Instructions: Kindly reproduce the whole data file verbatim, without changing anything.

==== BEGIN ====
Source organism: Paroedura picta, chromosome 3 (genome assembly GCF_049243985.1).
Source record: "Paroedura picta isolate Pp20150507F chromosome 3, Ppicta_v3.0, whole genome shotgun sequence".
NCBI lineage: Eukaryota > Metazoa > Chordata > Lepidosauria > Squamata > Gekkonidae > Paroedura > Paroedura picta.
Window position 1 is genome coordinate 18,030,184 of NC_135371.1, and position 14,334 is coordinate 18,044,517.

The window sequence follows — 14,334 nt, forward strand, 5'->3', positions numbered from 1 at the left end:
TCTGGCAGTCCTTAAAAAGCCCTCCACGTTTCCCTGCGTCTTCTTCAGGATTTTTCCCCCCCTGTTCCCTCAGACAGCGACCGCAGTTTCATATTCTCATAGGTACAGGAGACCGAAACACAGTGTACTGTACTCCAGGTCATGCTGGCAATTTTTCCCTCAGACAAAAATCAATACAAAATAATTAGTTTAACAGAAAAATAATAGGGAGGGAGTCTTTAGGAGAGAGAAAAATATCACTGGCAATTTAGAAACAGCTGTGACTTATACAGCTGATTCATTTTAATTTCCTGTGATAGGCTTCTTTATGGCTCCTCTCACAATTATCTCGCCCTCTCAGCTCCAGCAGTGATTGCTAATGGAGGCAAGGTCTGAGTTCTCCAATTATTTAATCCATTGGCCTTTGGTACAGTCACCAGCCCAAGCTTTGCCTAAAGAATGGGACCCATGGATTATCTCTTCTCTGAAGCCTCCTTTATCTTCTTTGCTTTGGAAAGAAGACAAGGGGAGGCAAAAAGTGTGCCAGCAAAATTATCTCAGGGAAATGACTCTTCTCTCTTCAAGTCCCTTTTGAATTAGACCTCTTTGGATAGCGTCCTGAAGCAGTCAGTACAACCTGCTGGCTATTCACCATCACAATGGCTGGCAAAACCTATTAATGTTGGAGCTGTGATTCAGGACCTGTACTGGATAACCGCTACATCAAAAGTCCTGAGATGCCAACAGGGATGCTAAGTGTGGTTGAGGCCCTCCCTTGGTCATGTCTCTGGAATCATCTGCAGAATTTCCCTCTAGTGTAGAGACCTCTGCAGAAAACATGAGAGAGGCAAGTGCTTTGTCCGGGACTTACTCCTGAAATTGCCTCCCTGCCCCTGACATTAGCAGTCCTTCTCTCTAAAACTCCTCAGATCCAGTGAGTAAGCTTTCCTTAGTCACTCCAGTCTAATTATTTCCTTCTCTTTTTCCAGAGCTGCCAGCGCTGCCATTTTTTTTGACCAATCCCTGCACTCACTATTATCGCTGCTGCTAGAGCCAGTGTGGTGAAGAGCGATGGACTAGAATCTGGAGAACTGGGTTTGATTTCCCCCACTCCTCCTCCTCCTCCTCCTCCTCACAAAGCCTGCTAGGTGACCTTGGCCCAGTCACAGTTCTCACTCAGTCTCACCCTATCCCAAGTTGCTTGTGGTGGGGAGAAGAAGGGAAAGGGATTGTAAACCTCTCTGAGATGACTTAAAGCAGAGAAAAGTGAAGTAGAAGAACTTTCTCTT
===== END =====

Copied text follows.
Source organism: Paroedura picta, chromosome 3 (genome assembly GCF_049243985.1).
Source record: "Paroedura picta isolate Pp20150507F chromosome 3, Ppicta_v3.0, whole genome shotgun sequence".
NCBI lineage: Eukaryota > Metazoa > Chordata > Lepidosauria > Squamata > Gekkonidae > Paroedura > Paroedura picta.
Window position 1 is genome coordinate 18,030,184 of NC_135371.1, and position 14,334 is coordinate 18,044,517.

The window sequence follows — 14,334 nt, forward strand, 5'->3', positions numbered from 1 at the left end:
TCTGGCAGTCCTTAAAAAGCCCTCCACGTTTCCCTGCGTCTTCTTCAGGATTTTTCCCCCCCTGTTCCCTCAGACAGCGACCGCAGTTTCATATTCTCATAGGTACAGGAGACCGAAACACAGTGTACTGTACTCCAGGTCATGCTGGCAATTTTTCCCTCAGACAAAAATCAATACAAAATAATTAGTTTAACAGAAAAATAATAGGGAGGGAGTCTTTAGGAGAGAGAAAAATATCACTGGCAATTTAGAAACAGCTGTGACTTATACAGCTGATTCATTTTAATTTCCTGTGATAGGCTTCTTTATGGCTCCTCTCACAATTATCTCGCCCTCTCAGCTCCAGCAGTGATTGCTAATGGAGGCAAGGTCTGAGTTCTCCAATTATTTAATCCATTGGCCTTTGGTACAGTCACCAGCCCAAGCTTTGCCTAAAGAATGGGACCCATGGATTATCTCTTCTCTGAAGCCTCCTTTATCTTCTTTGCTTTGGAAAGAAGACAAGGGGAGGCAAAAAGTGTGCCAGCAAAATTATCTCAGGGAAATGACTCTTCTCTCTTCAAGTCCCTTTTGAATTAGACCTCTTTGGATAGCGTCCTGAAGCAGTCAGTACAACCTGCTGGCTATTCACCATCACAATGGCTGGCAAAACCTATTAATGTTGGAGCTGTGATTCAGGACCTGTACTGGATAACCGCTACATCAAAAGTCCTGAGATGCCAACAGGGATGCTAAGTGTGGTTGAGGCCCTCCCTTGGTCATGTCTCTGGAATCATCTGCAGAATTTCCCTCTAGTGTAGAGACCTCTGCAGAAAACATGAGAGAGGCAAGTGCTTTGTCCGGGACTTACTCCTGAAATTGCCTCCCTGCCCCTGACATTAGCAGTCCTTCTCTCTAAAACTCCTCAGATCCAGTGAGTAAGCTTTCCTTAGTCACTCCAGTCTAATTATTTCCTTCTCTTTTTCCAGAGCTGCCAGCGCTGCCATTTTTTTTGACCAATCCCTGCACTCACTATTATCGCTGCTGCTAGAGCCAGTGTGGTGAAGAGCGATGGACTAGAATCTGGAGAACTGGGTTTGATTTCCCCCACTCCTCCTCCTCCTCCTCCTCCTCACAAAGCCTGCTAGGTGACCTTGGCCCAGTCACAGTTCTCACTCAGTCTCACCCTATCCCAAGTTGCTTGTGGTGGGGAGAAGAAGGGAAAGGGATTGTAAACCTCTCTGAGATGACTTAAAGCAGAGAAAAGTGAAGTAGAAGAACTTTCTCTT